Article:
With Hadar and many other organizations striving to be more inclusive — of women, Jews of color and other constituencies long ill-served by mainstream Jewish institutions — robust debates are ongoing over how to continue to adhere to halacha, or Jewish law, while also addressing contemporary realities. 

“Judaism is an invitation to responsibility, and therein lies some of the tension,” Rabbi Tucker told me in an interview. “To the extent inclusion means you know, just come without any expectations – well, we have a tradition that has expectations,” he said. “That’s part of our covenant, that’s how we reach towards God, that’s how we build community. But it’s very much an invitation.”

Mixed parentage remains a topic of discussion

Hadar, founded in 2006, is one of the leading institutions of a movement known as halachic egalitarianism, or traditional egalitarianism, which promotes gender equality while adhering strictly to religious laws such as those of keeping kosher or observing Shabbat. While not affiliated with any official Jewish movement, halachic egalitarianism is associated with an informal network of organizations, of which Hadar has long been a leader, providing a home for queer Jews and women who would not be welcomed in a more Orthodox religious environment to rigorously study Torah.

When Rabbis Richman and Tucker issued their apology, they revealed the fine line Hadar attempts to walk between affirming the value of inclusion and commitment to halachic definitions of Jewish status that inherently exclude some people.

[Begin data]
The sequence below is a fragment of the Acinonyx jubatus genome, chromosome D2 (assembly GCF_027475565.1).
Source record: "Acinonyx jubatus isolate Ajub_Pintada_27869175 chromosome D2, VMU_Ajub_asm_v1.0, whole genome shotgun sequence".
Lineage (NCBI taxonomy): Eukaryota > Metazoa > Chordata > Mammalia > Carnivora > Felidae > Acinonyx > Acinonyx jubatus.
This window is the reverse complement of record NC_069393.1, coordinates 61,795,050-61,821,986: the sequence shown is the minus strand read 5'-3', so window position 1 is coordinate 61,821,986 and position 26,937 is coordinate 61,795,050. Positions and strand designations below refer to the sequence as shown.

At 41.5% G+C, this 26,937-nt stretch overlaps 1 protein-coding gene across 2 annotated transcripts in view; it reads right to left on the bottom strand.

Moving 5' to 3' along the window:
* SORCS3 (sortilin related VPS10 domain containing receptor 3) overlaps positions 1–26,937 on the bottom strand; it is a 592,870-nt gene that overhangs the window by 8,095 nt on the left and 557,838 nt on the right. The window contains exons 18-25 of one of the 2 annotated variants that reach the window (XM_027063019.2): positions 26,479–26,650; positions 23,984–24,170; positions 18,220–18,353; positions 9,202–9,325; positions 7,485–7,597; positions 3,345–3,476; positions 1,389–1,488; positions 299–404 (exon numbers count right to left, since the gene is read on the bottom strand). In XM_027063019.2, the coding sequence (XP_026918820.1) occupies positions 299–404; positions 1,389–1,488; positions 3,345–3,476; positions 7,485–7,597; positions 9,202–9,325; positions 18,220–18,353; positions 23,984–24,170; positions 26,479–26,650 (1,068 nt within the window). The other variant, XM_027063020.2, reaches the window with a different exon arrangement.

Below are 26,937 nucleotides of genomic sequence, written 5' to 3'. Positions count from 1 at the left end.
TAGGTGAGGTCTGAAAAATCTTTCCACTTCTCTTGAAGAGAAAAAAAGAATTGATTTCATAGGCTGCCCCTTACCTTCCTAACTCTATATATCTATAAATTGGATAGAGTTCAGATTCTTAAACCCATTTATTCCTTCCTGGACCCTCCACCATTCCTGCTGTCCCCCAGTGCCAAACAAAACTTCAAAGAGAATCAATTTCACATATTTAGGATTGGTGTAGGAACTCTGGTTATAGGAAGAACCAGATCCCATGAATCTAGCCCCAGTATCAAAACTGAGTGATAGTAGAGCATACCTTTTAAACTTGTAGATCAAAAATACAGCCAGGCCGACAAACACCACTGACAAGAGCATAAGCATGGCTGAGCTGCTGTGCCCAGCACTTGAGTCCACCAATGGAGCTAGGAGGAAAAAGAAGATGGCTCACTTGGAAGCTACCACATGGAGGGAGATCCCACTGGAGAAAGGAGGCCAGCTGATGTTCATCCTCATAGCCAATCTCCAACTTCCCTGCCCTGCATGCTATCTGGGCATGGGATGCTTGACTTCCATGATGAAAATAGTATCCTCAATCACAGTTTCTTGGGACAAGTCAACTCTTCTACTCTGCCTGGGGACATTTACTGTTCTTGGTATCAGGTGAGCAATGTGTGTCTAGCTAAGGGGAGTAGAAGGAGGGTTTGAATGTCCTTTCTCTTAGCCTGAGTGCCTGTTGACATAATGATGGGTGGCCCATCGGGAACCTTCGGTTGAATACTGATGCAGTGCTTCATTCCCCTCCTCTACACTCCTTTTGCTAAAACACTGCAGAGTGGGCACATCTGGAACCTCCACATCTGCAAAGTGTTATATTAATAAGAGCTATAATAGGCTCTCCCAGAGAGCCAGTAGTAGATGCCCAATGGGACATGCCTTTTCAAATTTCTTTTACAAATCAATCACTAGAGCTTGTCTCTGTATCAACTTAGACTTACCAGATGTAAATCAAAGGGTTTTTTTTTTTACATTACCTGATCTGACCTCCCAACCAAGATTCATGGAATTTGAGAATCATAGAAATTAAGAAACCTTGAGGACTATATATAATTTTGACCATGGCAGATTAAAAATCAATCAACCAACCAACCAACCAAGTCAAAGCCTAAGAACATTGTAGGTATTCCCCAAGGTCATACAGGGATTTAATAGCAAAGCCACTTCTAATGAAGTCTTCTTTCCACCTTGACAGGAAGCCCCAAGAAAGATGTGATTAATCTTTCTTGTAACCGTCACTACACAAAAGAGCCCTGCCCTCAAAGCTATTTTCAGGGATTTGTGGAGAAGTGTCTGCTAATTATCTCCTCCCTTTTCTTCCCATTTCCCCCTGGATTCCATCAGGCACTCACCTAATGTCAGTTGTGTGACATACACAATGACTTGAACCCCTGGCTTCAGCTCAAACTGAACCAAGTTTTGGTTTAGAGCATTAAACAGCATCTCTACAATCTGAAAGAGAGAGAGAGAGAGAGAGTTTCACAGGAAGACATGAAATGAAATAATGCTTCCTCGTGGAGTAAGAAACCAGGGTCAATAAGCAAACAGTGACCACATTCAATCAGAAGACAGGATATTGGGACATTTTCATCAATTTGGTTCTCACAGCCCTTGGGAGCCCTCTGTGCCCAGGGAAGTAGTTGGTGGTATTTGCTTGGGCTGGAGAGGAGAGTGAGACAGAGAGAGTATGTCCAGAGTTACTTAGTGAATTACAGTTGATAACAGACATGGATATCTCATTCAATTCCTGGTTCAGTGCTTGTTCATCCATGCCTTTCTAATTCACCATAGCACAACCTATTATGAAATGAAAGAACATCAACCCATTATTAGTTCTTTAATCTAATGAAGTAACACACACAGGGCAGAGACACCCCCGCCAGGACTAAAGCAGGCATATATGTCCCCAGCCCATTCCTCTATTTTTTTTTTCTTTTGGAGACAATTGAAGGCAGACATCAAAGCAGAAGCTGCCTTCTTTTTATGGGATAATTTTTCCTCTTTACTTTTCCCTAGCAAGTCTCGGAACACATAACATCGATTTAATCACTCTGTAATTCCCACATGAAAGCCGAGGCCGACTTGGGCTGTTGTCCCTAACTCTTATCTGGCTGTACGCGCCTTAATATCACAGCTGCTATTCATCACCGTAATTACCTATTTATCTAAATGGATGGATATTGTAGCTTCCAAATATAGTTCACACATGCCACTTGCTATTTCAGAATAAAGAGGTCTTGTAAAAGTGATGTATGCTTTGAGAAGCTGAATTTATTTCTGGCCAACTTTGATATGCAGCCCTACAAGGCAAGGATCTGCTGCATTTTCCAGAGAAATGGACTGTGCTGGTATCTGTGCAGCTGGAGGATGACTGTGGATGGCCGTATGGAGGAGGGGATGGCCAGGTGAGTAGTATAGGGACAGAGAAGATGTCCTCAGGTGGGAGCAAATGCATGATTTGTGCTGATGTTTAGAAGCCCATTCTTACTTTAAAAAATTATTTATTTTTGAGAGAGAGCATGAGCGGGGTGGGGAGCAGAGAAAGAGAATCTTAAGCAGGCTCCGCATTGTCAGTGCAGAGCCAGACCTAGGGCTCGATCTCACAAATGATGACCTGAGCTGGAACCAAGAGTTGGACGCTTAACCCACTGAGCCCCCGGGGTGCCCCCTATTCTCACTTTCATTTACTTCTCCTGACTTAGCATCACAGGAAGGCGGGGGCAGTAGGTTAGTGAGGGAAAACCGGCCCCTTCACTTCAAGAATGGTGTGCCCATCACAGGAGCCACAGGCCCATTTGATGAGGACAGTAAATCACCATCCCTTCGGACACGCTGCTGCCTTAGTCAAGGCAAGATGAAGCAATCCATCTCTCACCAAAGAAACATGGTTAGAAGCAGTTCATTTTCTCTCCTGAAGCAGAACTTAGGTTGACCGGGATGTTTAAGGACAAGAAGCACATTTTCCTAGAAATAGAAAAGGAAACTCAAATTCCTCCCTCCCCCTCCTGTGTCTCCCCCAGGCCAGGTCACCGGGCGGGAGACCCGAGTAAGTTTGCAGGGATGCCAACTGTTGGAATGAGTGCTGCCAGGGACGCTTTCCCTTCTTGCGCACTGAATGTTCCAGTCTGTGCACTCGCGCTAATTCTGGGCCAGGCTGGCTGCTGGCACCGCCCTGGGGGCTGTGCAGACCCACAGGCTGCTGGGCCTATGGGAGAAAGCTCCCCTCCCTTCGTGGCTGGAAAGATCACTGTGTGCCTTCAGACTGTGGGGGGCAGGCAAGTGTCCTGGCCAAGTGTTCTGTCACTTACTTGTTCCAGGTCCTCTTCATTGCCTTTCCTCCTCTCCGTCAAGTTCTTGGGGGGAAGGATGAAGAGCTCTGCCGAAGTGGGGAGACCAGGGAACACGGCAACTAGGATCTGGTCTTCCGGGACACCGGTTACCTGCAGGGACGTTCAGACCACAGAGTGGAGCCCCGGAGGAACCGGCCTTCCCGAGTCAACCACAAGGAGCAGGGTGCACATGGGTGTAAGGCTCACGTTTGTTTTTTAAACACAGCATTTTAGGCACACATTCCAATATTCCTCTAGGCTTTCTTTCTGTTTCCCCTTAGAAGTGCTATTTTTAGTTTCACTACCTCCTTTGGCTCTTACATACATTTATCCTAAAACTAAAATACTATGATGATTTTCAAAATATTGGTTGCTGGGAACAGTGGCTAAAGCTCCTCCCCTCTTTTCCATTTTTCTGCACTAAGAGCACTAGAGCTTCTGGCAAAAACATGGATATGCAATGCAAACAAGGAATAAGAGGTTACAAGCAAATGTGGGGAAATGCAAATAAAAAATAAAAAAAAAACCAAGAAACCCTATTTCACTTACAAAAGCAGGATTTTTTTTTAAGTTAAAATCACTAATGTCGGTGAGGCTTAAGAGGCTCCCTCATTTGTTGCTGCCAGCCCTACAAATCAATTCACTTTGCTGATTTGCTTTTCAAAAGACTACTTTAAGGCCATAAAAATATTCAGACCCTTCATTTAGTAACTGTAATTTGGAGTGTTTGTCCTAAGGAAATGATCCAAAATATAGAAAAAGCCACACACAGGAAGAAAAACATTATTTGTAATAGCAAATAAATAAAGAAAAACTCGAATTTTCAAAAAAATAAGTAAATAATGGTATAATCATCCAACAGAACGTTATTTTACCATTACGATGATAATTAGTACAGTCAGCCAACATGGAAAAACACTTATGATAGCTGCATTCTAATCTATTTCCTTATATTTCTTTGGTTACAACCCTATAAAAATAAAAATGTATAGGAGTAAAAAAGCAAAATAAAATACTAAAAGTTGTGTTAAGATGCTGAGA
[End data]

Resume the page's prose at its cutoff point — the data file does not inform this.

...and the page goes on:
As a starting point and emerging from current convention, halachic Jewish status is expressed through matrilineal descent and/or affirmative embrace of the covenant through formal conversion to Judaism,” their statement says. “We also recognize the way that definitions of Jewish status are often used to exclude and to harm rather than to include and heal.”

Online, many said that the apology did not fully acknowledge the hurt and pain Hadar’s initial language had caused. Some complained about a continued emphasis on “biological essentialism.” But others felt it was unfair to laud the institution for its strong halachic commitments and then complain when it followed the law to a strict conclusion; laws and rules, after all, are not always comfortable.